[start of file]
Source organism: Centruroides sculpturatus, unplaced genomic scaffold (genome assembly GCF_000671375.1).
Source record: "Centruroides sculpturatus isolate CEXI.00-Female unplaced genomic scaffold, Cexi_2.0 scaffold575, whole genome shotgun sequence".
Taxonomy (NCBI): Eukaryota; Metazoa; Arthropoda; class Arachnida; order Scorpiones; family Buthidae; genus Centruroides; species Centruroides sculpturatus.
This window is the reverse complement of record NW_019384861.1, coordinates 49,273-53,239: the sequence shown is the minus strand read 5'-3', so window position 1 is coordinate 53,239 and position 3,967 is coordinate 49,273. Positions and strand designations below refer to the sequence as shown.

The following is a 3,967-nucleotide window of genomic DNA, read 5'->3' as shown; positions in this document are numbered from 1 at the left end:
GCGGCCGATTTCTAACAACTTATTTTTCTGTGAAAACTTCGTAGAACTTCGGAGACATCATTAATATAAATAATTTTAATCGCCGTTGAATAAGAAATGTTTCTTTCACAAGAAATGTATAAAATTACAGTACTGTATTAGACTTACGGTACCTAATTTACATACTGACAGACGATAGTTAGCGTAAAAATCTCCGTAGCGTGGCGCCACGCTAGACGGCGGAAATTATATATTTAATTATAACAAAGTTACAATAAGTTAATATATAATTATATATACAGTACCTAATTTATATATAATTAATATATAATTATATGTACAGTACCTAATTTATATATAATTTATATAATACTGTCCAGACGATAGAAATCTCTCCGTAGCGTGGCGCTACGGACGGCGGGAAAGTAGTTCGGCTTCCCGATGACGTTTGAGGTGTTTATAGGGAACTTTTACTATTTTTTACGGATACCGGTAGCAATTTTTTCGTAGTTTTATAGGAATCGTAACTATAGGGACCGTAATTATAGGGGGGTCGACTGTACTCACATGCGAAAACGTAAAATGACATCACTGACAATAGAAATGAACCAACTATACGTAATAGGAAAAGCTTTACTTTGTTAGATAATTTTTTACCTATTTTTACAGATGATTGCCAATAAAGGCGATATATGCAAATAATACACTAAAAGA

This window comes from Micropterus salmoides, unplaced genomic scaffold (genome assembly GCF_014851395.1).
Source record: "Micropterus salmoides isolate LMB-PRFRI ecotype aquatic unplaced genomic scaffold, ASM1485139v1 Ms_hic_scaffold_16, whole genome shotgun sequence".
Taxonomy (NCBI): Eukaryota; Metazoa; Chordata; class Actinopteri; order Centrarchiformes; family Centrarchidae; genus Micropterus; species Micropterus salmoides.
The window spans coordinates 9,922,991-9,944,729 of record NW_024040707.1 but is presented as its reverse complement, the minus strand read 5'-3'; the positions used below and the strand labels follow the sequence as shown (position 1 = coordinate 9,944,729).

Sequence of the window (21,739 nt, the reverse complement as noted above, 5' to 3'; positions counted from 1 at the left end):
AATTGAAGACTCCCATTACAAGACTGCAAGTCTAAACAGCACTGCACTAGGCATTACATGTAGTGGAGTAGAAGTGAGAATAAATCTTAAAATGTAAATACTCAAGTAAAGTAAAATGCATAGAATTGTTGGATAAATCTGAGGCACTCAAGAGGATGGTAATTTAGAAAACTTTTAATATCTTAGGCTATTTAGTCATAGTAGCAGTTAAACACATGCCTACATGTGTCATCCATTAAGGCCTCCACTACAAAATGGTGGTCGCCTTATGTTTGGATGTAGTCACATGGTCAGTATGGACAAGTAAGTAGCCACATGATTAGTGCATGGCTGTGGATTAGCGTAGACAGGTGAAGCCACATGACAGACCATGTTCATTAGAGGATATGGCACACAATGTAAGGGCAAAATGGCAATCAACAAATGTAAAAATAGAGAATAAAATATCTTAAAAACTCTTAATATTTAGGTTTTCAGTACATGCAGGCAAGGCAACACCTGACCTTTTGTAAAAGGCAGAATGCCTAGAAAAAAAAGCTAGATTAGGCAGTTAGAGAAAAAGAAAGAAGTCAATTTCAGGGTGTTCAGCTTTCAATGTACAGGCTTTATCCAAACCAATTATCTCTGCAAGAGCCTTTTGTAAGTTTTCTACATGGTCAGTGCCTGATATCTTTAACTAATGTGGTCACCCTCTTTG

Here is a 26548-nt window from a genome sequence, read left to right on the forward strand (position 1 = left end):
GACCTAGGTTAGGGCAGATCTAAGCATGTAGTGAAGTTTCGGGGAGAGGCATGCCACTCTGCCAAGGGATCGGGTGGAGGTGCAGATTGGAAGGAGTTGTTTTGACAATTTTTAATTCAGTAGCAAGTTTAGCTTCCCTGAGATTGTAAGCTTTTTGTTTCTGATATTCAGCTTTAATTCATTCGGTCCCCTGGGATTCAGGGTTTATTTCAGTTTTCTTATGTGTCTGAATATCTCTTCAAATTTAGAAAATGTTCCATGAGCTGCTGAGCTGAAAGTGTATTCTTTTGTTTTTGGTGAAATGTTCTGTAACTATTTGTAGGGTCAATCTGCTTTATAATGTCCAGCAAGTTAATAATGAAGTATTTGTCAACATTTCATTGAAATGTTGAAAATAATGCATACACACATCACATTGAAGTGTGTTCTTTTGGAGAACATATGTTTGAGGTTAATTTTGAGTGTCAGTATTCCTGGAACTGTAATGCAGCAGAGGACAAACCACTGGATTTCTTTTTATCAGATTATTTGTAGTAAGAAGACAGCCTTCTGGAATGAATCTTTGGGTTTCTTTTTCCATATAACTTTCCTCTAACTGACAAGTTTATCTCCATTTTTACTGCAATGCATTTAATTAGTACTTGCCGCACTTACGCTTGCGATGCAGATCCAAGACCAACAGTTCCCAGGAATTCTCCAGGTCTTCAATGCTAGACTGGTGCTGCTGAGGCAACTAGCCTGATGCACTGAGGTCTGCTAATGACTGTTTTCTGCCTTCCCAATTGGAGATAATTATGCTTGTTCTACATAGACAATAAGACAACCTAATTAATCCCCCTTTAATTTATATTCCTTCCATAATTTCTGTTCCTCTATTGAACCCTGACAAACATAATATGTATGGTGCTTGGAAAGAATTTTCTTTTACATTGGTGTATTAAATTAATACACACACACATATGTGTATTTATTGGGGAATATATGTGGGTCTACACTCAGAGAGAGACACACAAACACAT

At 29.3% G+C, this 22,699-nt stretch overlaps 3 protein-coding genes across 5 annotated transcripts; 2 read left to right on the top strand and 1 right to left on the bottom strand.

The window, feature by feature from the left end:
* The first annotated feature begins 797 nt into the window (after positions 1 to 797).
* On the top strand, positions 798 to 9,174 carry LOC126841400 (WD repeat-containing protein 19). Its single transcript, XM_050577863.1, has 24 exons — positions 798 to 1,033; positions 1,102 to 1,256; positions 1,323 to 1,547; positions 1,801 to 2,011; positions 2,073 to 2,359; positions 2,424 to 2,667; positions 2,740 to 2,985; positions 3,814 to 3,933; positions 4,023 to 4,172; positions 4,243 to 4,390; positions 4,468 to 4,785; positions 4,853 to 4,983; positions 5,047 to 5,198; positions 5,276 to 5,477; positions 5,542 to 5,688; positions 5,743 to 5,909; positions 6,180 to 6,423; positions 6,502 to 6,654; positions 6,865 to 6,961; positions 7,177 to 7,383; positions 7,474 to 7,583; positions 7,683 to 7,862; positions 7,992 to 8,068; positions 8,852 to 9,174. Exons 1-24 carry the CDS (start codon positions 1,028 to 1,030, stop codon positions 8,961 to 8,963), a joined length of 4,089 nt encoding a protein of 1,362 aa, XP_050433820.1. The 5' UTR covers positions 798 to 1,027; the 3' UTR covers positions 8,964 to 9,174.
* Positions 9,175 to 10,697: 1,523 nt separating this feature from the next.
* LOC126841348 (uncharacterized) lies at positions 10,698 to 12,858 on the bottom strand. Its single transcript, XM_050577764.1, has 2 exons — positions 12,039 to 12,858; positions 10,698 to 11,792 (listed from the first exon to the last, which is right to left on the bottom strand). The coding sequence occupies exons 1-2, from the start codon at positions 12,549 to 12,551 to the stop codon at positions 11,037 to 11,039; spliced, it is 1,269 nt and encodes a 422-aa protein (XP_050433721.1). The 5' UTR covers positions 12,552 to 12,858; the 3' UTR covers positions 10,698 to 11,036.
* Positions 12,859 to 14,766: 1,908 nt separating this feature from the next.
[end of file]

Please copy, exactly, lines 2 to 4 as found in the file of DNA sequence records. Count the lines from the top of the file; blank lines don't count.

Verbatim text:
Source record: "Centruroides sculpturatus isolate CEXI.00-Female unplaced genomic scaffold, Cexi_2.0 scaffold575, whole genome shotgun sequence".
Taxonomy (NCBI): Eukaryota; Metazoa; Arthropoda; class Arachnida; order Scorpiones; family Buthidae; genus Centruroides; species Centruroides sculpturatus.
This window is the reverse complement of record NW_019384861.1, coordinates 49,273-53,239: the sequence shown is the minus strand read 5'-3', so window position 1 is coordinate 53,239 and position 3,967 is coordinate 49,273. Positions and strand designations below refer to the sequence as shown.